Now, if “repent” means to turn from sin, we have a problem. We have God turning from sin, and that is certainly inconsistent with Bible teaching. God is sinless and has no sin to turn from. But if “repentance” means a change of mind, then it is consistent. You have God changing His mind about some things, but you have at least nine things in the Old Testament about which God says He will not change His mind.
Now that makes sense. There are many things about which I would change my mind, but there are some things about which I will not change my mind. For instance, I will not “repent” or change my mind about the fact that the Bible is the Word of God. I will not “repent” or change my mind about the fact that Jesus is the virgin-born Son of God. I will not change my mind about the fact that salvation is by grace through faith. And there are other important matters about which I will not “repent” or change my mind.
On the other hand, there are some things about which I would “repent” or change my mind. I may plan a certain activity next week, but before the time arrives, I may change my mind and decide to do something else. As a matter of fact, my wife says I change my mind often; and she is probably right. I have said that I have a clean mind; I change it often. But there are some things about which I will not change my mind.
Now if I can change my mind about some things and not about others, then God can certainly do the same.
Sometimes in the Old Testament the word carries with it the idea of feeling sorry or regretful. Sometimes where the word is used, one is said to repent from what is wrong toward what is right. Other times it speaks of repenting from what is right toward that which is wrong. It is sometimes used in connection with sin, but the Word itself does not mean turning from sin; it means a change of mind. Another time “repentance” in the Old Testament is related to one’s going back on his word. Numbers 23:19 says, “God is not a man, that he should lie; neither the son of man, that he should repent: hath he said, and shall he not do it? or hath he spoken, and shall he not make it good?”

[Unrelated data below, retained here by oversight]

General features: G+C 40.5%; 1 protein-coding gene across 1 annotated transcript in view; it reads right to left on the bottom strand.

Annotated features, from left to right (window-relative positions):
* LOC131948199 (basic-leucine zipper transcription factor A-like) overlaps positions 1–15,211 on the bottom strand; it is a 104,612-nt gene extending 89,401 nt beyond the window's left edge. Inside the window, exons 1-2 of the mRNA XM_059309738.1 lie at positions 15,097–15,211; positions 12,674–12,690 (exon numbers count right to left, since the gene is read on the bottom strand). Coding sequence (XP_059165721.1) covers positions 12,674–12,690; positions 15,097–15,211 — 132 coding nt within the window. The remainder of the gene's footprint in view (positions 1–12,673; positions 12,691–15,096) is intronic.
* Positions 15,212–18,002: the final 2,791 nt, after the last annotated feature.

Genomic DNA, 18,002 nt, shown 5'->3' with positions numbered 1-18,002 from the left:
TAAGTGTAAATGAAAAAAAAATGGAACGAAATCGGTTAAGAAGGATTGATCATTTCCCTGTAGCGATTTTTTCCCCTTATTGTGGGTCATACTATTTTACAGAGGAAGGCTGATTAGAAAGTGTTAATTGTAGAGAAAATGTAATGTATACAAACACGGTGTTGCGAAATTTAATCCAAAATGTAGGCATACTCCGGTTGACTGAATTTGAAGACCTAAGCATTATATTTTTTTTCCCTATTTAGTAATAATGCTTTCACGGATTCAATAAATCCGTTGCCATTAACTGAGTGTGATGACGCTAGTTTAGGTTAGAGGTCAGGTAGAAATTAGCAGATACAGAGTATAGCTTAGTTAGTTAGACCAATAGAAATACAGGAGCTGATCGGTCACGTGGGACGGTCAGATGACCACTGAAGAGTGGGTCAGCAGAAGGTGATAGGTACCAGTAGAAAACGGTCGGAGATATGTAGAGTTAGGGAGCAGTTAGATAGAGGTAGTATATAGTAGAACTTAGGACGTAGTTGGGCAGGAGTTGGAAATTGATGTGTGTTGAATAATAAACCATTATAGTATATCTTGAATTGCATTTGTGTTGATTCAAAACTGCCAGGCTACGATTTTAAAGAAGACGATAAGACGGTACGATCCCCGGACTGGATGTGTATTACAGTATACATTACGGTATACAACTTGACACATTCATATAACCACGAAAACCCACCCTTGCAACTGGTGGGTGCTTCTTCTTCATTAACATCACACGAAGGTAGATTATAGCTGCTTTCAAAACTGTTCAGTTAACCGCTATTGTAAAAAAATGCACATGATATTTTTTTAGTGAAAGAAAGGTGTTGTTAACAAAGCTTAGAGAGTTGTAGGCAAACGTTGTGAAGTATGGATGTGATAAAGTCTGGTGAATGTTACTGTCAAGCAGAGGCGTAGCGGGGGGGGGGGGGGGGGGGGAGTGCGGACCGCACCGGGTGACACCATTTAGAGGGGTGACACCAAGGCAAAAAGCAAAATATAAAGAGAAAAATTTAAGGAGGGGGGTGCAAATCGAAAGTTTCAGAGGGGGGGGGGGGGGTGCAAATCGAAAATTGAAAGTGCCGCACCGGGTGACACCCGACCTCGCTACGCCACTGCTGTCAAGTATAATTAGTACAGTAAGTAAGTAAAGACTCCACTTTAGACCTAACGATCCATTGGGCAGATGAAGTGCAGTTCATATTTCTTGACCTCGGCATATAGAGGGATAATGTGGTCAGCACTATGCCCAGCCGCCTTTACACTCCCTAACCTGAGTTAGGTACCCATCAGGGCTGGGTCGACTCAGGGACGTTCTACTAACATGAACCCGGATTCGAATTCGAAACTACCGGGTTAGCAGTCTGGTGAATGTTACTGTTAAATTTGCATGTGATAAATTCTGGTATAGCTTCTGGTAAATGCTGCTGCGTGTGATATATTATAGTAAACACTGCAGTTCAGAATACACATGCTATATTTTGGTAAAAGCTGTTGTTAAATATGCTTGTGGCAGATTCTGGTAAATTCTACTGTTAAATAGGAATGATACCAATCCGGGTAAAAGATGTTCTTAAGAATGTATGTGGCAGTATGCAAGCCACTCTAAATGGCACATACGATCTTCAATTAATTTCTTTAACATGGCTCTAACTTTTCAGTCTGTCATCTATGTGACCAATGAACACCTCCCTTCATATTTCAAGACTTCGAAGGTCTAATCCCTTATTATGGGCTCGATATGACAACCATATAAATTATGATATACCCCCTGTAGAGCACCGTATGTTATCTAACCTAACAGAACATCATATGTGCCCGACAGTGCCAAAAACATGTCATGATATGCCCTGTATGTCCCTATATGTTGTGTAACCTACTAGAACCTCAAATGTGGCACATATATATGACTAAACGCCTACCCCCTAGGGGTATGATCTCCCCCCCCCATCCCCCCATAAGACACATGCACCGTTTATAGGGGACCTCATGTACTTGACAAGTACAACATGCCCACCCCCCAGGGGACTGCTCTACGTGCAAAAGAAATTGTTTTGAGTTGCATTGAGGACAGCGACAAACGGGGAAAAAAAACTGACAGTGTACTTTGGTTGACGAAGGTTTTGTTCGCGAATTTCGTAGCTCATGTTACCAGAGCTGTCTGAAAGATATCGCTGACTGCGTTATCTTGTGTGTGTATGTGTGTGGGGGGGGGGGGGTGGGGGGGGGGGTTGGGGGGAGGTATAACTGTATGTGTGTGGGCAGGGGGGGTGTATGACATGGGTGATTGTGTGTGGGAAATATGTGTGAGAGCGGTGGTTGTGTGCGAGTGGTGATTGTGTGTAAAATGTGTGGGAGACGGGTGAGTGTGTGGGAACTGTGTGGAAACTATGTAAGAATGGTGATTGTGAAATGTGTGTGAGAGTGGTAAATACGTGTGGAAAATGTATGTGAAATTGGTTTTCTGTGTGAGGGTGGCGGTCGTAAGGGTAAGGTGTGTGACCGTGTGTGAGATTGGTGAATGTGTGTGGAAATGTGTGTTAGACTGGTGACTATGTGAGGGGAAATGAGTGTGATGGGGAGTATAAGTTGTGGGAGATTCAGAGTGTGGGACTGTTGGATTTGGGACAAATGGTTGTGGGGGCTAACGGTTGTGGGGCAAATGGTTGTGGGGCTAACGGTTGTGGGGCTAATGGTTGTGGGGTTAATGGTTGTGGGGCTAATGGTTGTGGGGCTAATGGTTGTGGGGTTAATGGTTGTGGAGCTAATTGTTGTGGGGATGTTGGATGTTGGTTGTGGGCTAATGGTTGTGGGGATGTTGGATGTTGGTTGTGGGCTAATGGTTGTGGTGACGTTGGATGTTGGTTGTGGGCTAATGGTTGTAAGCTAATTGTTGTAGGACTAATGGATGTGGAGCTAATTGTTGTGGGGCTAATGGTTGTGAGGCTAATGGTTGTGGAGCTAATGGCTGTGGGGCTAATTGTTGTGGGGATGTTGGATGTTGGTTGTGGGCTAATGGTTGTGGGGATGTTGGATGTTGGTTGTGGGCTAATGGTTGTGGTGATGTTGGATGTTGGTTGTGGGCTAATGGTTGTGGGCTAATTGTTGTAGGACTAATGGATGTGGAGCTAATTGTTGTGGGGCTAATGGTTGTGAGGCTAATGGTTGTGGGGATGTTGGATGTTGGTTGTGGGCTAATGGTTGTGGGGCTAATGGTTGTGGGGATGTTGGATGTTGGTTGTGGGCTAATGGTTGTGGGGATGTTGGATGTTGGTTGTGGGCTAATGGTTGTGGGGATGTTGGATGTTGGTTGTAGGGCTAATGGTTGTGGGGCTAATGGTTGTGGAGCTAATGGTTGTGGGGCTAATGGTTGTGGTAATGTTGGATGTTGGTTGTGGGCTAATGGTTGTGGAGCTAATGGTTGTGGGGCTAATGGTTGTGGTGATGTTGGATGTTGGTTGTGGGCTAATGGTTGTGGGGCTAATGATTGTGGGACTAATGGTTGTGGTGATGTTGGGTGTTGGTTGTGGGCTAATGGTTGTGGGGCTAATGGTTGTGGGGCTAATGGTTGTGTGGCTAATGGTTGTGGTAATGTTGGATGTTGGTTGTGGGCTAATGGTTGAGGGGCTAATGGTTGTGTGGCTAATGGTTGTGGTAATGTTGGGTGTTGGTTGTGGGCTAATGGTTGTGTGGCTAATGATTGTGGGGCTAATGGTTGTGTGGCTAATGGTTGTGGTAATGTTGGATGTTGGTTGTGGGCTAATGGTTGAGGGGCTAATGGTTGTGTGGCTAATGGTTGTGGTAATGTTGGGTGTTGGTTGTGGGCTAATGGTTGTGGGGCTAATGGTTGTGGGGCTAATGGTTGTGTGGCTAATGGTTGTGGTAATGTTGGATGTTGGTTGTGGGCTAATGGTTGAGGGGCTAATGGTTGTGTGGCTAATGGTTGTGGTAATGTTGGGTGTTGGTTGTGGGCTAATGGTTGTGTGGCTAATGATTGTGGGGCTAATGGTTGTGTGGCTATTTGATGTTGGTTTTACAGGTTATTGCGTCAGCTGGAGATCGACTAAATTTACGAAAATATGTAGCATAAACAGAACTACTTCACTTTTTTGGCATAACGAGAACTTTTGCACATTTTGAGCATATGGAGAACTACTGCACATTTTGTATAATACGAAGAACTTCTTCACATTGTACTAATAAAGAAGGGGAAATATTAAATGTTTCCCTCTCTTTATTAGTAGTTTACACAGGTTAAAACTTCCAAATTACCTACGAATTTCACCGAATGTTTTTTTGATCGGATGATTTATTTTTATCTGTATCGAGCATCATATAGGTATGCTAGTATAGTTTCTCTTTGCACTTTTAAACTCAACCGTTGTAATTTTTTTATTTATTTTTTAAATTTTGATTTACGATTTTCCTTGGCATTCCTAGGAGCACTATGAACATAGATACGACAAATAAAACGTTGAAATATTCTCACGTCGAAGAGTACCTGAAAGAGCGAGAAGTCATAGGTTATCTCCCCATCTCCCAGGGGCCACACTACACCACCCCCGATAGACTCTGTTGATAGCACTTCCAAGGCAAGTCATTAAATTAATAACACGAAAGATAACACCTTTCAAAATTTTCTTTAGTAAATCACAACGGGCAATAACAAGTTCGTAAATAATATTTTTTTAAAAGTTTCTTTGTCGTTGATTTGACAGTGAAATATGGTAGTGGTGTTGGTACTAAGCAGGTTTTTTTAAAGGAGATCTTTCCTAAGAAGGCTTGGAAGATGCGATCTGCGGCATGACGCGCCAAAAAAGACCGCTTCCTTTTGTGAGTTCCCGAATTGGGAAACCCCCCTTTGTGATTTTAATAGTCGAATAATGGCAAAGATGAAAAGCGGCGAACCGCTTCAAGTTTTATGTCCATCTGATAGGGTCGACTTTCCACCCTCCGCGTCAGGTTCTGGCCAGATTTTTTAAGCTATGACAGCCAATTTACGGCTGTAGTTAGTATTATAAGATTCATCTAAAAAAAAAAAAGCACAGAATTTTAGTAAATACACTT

We mentioned earlier that “repentance” in its various forms is found sixty-five times in the New Testament. Fifty-eight of those times it is translated from the Greek words metanoia and metanoeo. According to a Greek dictionary of New Testament words, metanoia is the noun of metanoeo, and both words mean identically the same thing. The basic definition of the two words is “to change one’s mind.” The definition from the Strong’s Concordance of metanoeo is, “to think differently, or afterwards, that is, reconsider.”